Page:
Oahu will see loosened restrictions in phases; certain outdoor events may hold up to 1,000 vaccinated attendees

Coronavirus

HONOLULU (KHON2) — Gov. David Ige and Honolulu Mayor Rick Blangiardi announced loosened restrictions during a news conference on Friday, Oct. 8, as COVID-19 cases and hospitalizations continue to drop.

During the month of October attendance at sports games, weddings, concerts and other events will be allowed after health specialists gave the green light on easing restrictions in a measured way.

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“Hospitals are still busy, but we have reached a point where hospital census should no longer be a leading indicator of the need for restrictions,” said Hilton Raethel, President and CEO of the Healthcare Association of Hawaii. “Hawaii hospital leadership believes that it is time for state and county leaders to consider steps to open up safely for business.”

More than 72% of Oahu’s total population is now fully vaccinated, and more than 84% of the eligible population is fully vaccinated. Gov. Ige emphasized that although restrictions are being loosened, this is not an “all clear.” The pandemic is far from over.

OUTDOOR SPORTS, CONCERTS

  • Effective Wednesday, Oct. 13, outdoor seated entertainment events, including sports arenas and concert venues, are allowed at 50% capacity or up to 1,000 people, whichever is smaller. Attendees must be vaccinated, masked and physically distanced. Other than water, no food or beverages are allowed.

The governor said he has been working with the University of Hawaii (UH) to allow up to 1,000 people at Ching Stadium when the Rainbow Warriors host New Mexico State on Saturday, Oct. 23. It will be the first time the new stadium will have fans in the stands.

Rob Atimalala, whose son is sophomore wide receiver Tamatoa Mokiao-Atimalala, said he still cannot get over missing out on UH’s homecoming on Oct. 2 when the team upset the nationally ranked Fresno State Bulldogs. Fans at the next game will be limited to the team’s family members, friends and season ticket holders.

“I mean last week’s game, that was a game that we definitely had to be there. That was so exciting man!” Atimalala said. “We’ve been ready for the last couple of years already, but I know it’s been hard with this COVID going on. I’m sure there’s protocols we can go through to make it safe for everyone.”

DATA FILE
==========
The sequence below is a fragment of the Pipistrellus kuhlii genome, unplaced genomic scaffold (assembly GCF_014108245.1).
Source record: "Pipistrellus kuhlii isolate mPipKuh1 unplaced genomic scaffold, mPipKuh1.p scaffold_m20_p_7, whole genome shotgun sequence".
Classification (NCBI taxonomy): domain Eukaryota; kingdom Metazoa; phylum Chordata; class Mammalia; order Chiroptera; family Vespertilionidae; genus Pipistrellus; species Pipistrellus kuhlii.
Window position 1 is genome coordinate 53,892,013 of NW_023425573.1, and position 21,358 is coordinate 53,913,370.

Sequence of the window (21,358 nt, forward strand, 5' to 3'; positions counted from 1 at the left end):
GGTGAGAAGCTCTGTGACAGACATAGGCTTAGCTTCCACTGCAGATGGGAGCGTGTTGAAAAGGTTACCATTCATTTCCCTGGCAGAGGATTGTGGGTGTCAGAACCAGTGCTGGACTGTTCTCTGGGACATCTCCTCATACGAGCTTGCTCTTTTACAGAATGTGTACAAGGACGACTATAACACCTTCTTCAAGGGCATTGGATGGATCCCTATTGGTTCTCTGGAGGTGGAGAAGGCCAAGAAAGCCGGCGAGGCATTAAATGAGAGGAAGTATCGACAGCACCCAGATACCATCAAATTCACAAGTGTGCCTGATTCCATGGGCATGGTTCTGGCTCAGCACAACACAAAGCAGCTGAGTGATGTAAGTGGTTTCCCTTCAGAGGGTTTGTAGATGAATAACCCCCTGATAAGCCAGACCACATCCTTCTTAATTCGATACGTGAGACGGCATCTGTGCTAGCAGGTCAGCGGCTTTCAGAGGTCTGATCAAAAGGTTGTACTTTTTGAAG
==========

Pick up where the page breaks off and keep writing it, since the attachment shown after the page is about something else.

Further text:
RACES & TRIATHLONS

  • Effective Oct. 13, road races and triathlons are allowed up to 500 vaccinated participants, and staggered starts of groups with no more than 25 people. Golf tournaments will be allowed with vaccinated participants. The Safe Access Oahu program is required if dining at the golf course.

That means the Honolulu Marathon will happen in person on Sunday, Dec. 12. Blangiardi previously said it would be a “major signal” to the community that “we’re back.”

“We’re ready to go, we’re excited, and once we get the word, we’re gonna promise the community that we’re going to put on a great event and a safe event for everybody,” said Dr. Jim Barahal, Honolulu Marathon President and CEO, told KHON2 on Wednesday, Oct. 6.

INDOOR EVENTS

  • Effective Wednesday, Oct. 20, indoor seated entertainment venues are allowed at 50% capacity or up to 500 vaccinated attendees, whichever is smaller. Attendees must be vaccinated, masked and physically distanced. Other than water, no food or beverages are allowed.

OUTDOOR WEDDINGS & FUNERALS

  • Effective Oct. 20, outdoor interactive events, such as weddings and funerals, are allowed at 50% capacity or up to 150 attendees (vaccinated) and staff (vaccinated or tested), whichever is smaller. Food and beverages are allowed, as is masked mingling and interaction.
  • Indoor weddings will still be capped at 10 people.

In late September, Ige met with Hawaii wedding industry leaders to discuss how they can work with him to allow people to get married and keep everyone safe while restrictions are in place. The wedding industry has been hit particularly hard by the pandemic, forcing them to shut down several times since 2020.

WATCH: No changes for Hawaii weddings after industry leaders met with Gov. David Ige

SERVING ALCOHOL

Since Monday, Sept. 13, restaurants and bars could not serve alcohol after 10 p.m. The liquor commission has been investigating businesses suspected of violating the rules. Effective immediately, the last call for alcohol will be extended to midnight at bars and restaurants with a valid liquor license.

NO CHANGES IN GATHERING SIZES FOR ALL OTHER EVENTS

Current rules limit events to 10 people indoors and 25 outdoors through Tuesday, Oct. 19. The suspension of large gatherings has been in place since Aug. 25 as part of Safe Access Oahu, which Honolulu Mayor Rick Blangiardi later rebranded as the Safe Oahu Response Plan for the extension. The indoor mask mandate also remains the same.

Find more COVID-19 news: cases, vaccinations on our Coronavirus News page

On Friday, Oct. 8, the Hawaii Department of Health (DOH) reported 201 new COVID cases and seven new deaths. That breaks down to 126 cases on Oahu, 39 on the Big Island, seven on Kauai, 19 on Maui, one on Lanai, and nine diagnosed out of state. The state stands at 69.3% of vaccinated residents.

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